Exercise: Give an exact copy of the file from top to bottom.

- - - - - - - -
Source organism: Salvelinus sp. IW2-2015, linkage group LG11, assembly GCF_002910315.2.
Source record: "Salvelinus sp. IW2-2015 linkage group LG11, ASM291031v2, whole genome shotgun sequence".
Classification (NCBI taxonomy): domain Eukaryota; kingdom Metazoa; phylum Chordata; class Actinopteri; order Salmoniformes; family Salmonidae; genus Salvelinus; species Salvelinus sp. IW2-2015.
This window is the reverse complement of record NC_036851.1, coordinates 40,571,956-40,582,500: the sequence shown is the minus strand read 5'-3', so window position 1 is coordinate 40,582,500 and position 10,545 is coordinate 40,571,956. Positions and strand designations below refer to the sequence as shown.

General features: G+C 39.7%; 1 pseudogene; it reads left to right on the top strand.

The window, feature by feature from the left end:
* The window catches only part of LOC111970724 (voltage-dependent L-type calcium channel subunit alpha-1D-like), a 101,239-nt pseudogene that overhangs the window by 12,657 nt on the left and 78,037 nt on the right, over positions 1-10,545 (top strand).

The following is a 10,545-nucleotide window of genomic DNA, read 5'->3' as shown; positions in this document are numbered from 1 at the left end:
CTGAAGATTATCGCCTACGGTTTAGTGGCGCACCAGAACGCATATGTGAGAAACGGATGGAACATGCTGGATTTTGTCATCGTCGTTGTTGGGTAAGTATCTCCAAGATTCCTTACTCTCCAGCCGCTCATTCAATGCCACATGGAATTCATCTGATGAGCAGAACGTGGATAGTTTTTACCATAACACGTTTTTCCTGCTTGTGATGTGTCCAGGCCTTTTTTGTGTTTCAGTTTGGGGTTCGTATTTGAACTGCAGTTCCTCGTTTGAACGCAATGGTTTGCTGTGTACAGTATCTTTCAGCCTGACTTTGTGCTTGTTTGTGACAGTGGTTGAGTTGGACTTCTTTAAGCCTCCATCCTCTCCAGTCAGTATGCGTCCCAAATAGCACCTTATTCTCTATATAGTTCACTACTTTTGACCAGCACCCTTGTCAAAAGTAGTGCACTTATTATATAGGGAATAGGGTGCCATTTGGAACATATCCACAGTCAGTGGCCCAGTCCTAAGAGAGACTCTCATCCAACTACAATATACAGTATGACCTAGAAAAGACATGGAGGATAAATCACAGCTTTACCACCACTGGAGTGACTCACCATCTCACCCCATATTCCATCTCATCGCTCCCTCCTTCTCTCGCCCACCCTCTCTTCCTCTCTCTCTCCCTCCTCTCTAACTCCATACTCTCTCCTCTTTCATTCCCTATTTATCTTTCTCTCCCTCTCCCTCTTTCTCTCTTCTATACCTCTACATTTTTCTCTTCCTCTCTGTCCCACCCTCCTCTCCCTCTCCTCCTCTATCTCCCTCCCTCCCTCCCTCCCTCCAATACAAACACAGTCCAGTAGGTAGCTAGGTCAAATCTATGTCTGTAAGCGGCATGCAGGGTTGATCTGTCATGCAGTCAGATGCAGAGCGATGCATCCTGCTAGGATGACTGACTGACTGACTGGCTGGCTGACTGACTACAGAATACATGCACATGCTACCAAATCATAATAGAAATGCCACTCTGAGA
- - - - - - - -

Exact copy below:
Source organism: Salvelinus sp. IW2-2015, linkage group LG11, assembly GCF_002910315.2.
Source record: "Salvelinus sp. IW2-2015 linkage group LG11, ASM291031v2, whole genome shotgun sequence".
Classification (NCBI taxonomy): domain Eukaryota; kingdom Metazoa; phylum Chordata; class Actinopteri; order Salmoniformes; family Salmonidae; genus Salvelinus; species Salvelinus sp. IW2-2015.
This window is the reverse complement of record NC_036851.1, coordinates 40,571,956-40,582,500: the sequence shown is the minus strand read 5'-3', so window position 1 is coordinate 40,582,500 and position 10,545 is coordinate 40,571,956. Positions and strand designations below refer to the sequence as shown.

General features: G+C 39.7%; 1 pseudogene; it reads left to right on the top strand.

The window, feature by feature from the left end:
* The window catches only part of LOC111970724 (voltage-dependent L-type calcium channel subunit alpha-1D-like), a 101,239-nt pseudogene that overhangs the window by 12,657 nt on the left and 78,037 nt on the right, over positions 1-10,545 (top strand).

The following is a 10,545-nucleotide window of genomic DNA, read 5'->3' as shown; positions in this document are numbered from 1 at the left end:
CTGAAGATTATCGCCTACGGTTTAGTGGCGCACCAGAACGCATATGTGAGAAACGGATGGAACATGCTGGATTTTGTCATCGTCGTTGTTGGGTAAGTATCTCCAAGATTCCTTACTCTCCAGCCGCTCATTCAATGCCACATGGAATTCATCTGATGAGCAGAACGTGGATAGTTTTTACCATAACACGTTTTTCCTGCTTGTGATGTGTCCAGGCCTTTTTTGTGTTTCAGTTTGGGGTTCGTATTTGAACTGCAGTTCCTCGTTTGAACGCAATGGTTTGCTGTGTACAGTATCTTTCAGCCTGACTTTGTGCTTGTTTGTGACAGTGGTTGAGTTGGACTTCTTTAAGCCTCCATCCTCTCCAGTCAGTATGCGTCCCAAATAGCACCTTATTCTCTATATAGTTCACTACTTTTGACCAGCACCCTTGTCAAAAGTAGTGCACTTATTATATAGGGAATAGGGTGCCATTTGGAACATATCCACAGTCAGTGGCCCAGTCCTAAGAGAGACTCTCATCCAACTACAATATACAGTATGACCTAGAAAAGACATGGAGGATAAATCACAGCTTTACCACCACTGGAGTGACTCACCATCTCACCCCATATTCCATCTCATCGCTCCCTCCTTCTCTCGCCCACCCTCTCTTCCTCTCTCTCTCCCTCCTCTCTAACTCCATACTCTCTCCTCTTTCATTCCCTATTTATCTTTCTCTCCCTCTCCCTCTTTCTCTCTTCTATACCTCTACATTTTTCTCTTCCTCTCTGTCCCACCCTCCTCTCCCTCTCCTCCTCTATCTCCCTCCCTCCCTCCCTCCCTCCAATACAAACACAGTCCAGTAGGTAGCTAGGTCAAATCTATGTCTGTAAGCGGCATGCAGGGTTGATCTGTCATGCAGTCAGATGCAGAGCGATGCATCCTGCTAGGATGACTGACTGACTGACTGGCTGGCTGACTGACTACAGAATACATGCACATGCTACCAAATCATAATAGAAATGCCACTCTGAGA